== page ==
I can't explain how stoked I am. I have high hopes for JiveWired.com, and I hope many of you will come join me in helping it have a successful birth into the world. Meanwhile, if you're in OKC, and you don't have a ticket for the K.C. Clifford show tonight...better get one quick. We were turning people away by 7:45 last night and it was standing room only.


Thursday, February 11, 2010

K.C. Clifford CD Release Concerts This Weekend

I have no idea what to blog about today, other than that this weekend my wife (K.C. Clifford) is doing a two-night CD release concert here in Oklahoma City. Her new album is called Orchid, and it is most definitely the best album I've ever heard by someone that I am personally connected to. Some of you, I'm sure, will cry "bias!", but once you hear the record, you'll recant such rash judgments. If you don't think it's one of the best singer-songwriter records of 2010, you're not listening to the same record I am, I promise.

I'll post links and so forth where you can buy it once it actually comes out for real (the nationwide street date is March 2nd...only the lucky folks in Oklahoma City who come to the shows get to buy it before then).

We'll also have the first single, "Broken Things", up on Blip.fm soon, and hopefully on Pandora.

This event has consumed my life for the past week or two, so I'm glad it's happening tomorrow. This is only the beginning of a year of amazing things though, I'm sure. It's an exciting time to be K.C. Clifford's husband.

K.C. Clifford Celebrates the Release of "Orchid"
The Blue Door, Oklahoma City
2805 N. McKinley
Friday, 2/12 & Saturday, 2/13
$15, 8pm

Buy tickets for the shows at The Blue Door Website. Friday night is basically sold out...so come Saturday.

Wednesday, February 10, 2010

I'm Gonna Be On Sound Opinions This Weekend.

No kidding, seriously. I sent in an email for their Valentine's show. Then I got an email back that asked if I wanted to talk to Jim & Greg on the air. Then I sent an email to them that said, "Yes." Then they called me and I told them about my favorite song for "setting the mood" on Valentine's Day. Then I got an email today telling me they were going to use my call on the show.

I have to admit, I was REALLY nervous when I talked to them. As off-base, shortsighted and cantankerous as I think they can both be sometimes, I kind of look up to these guys. They are of my ilk on some level, and I was actually humbled by how nice they were to me on the phone. To make my nerves worse, when I got on the phone with them, I was on a cordless phone, it was staticky and I had to change phones (and tell my story all over again). I walked into the kitchen to get on the hardwired phone and immediately knocked a bag of groceries off the counter, which prompted Jim DeRogatis to ask, "We're not tearing apart your kitchen, are we?" He DID ask me about whether I lived anywhere near Wayne Coyne, though, and I could happily say that I lived quite close to him.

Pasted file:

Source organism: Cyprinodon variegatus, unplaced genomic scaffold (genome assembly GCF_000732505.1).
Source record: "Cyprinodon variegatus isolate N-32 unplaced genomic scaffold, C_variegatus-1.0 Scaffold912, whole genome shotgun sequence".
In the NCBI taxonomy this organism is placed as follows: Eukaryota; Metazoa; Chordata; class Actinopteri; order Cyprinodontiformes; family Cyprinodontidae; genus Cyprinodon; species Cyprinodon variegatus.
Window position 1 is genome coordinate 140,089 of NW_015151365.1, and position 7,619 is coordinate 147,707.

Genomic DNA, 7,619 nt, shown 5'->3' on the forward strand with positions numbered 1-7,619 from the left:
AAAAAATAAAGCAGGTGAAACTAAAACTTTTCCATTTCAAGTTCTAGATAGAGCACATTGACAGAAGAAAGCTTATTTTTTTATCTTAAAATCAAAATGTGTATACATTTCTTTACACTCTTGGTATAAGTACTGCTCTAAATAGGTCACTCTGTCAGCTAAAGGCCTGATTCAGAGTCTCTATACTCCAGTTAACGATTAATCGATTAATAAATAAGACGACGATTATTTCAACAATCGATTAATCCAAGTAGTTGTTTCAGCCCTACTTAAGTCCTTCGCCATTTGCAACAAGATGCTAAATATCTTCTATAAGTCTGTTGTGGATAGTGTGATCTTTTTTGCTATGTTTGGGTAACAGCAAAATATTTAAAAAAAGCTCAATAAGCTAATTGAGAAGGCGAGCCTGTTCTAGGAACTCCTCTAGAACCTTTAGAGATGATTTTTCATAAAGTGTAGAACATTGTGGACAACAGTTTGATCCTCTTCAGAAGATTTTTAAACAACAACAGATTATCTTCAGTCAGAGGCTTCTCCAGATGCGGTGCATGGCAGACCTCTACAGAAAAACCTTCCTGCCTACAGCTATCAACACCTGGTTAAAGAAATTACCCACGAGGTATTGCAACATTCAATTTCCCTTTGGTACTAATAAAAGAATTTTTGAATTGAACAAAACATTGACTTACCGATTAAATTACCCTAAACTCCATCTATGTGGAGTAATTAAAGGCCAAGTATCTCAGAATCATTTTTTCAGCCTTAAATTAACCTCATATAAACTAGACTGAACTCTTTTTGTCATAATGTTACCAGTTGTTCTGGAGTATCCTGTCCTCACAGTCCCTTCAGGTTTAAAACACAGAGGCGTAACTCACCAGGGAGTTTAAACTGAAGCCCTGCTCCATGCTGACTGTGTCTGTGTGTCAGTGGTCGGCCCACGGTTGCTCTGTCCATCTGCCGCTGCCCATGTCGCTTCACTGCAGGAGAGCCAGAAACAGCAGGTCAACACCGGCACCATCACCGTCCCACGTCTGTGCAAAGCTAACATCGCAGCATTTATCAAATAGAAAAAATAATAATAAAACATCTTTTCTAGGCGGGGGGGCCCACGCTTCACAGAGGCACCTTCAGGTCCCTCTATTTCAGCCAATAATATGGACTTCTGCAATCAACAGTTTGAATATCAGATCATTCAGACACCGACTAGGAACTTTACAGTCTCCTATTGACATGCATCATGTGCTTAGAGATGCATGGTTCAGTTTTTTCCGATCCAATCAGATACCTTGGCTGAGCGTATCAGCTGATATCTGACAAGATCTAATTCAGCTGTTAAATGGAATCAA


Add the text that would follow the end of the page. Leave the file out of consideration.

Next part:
Listen to the show, whether on your local affiliate or through podcast. I'm David from Oklahoma City. That's how you'll know it's me.

Tuesday, February 9, 2010

My Remorse About the Entirety of 6th Grade (Part 3 In a Series)

There are probably many folks out there who don't have remorse/regret about the music they spent their time and money on in the 6th grade. Many of you probably feel that you can chalk up any ill-advised musical choices made at that age to the age itself. This may very well be true...I might be completely justified in letting myself off the hook. And as I alluded to in the last post, it is quite possible that the very musical ugliness that I consistently ingested in 6th grade finally pushed me over the edge in terms of ABSOLUTELY having to search out SOME sort of alternative...

Ultimately, I feel like 6th grade was kind of this wasteland in between my elementary school years (which, in spite of the REO Speedwagon rant yesterday, were, more than anything, about discovering pop music and its existence rather than about honing my tastes and voyaging into multiple unknown musical horizons) and the rest of middle school, which really found me stretching out a bit from my firmly established top 40 origins. The ONE EXCEPTION to my 6th grade stagnation was Run-DMC, who, it must be said, DID in fact hit the top 40 that year (so even though they effectively introduced hip-hop into my musical universe, they weren't really much of an aberration).

Songs that I wish I could take back the hours I spent hearing/listening to them in 6th grade:
"On My Own" by Michael McDonald & Patti Labelle
"Everybody Have Fun Tonight" by Wang Chung (Many of you will probably attempt to assign some sort of value, sentimental or otherwise, to this song. I can't enjoy it. I haven't been able to enjoy it since around the 84th time I heard it in the 6th grade).
"(I Just Died) In Your Arms Tonight" by Cutting Crew
"I Knew You Were Waiting For Me" by Aretha Franklin & George Michael
"The Way It Is" by Bruce Hornsby & The Range (sorry, Nathan)
"Head To Toe" by Lisa Lisa & Cult Jam
"Stuck With You" by Huey Lewis & The News (I may have had kind words for "The Heart of Rock & Roll", as well as other tracks from the Sports album, but after that the dude fell off. Big time.)
"No One Is To Blame" by Howard Jones
"Talk To Me" by Stevie Nicks (This song was so overplayed it need NEVER EVER BE PLAYED AGAIN ANYWHERE EVER.)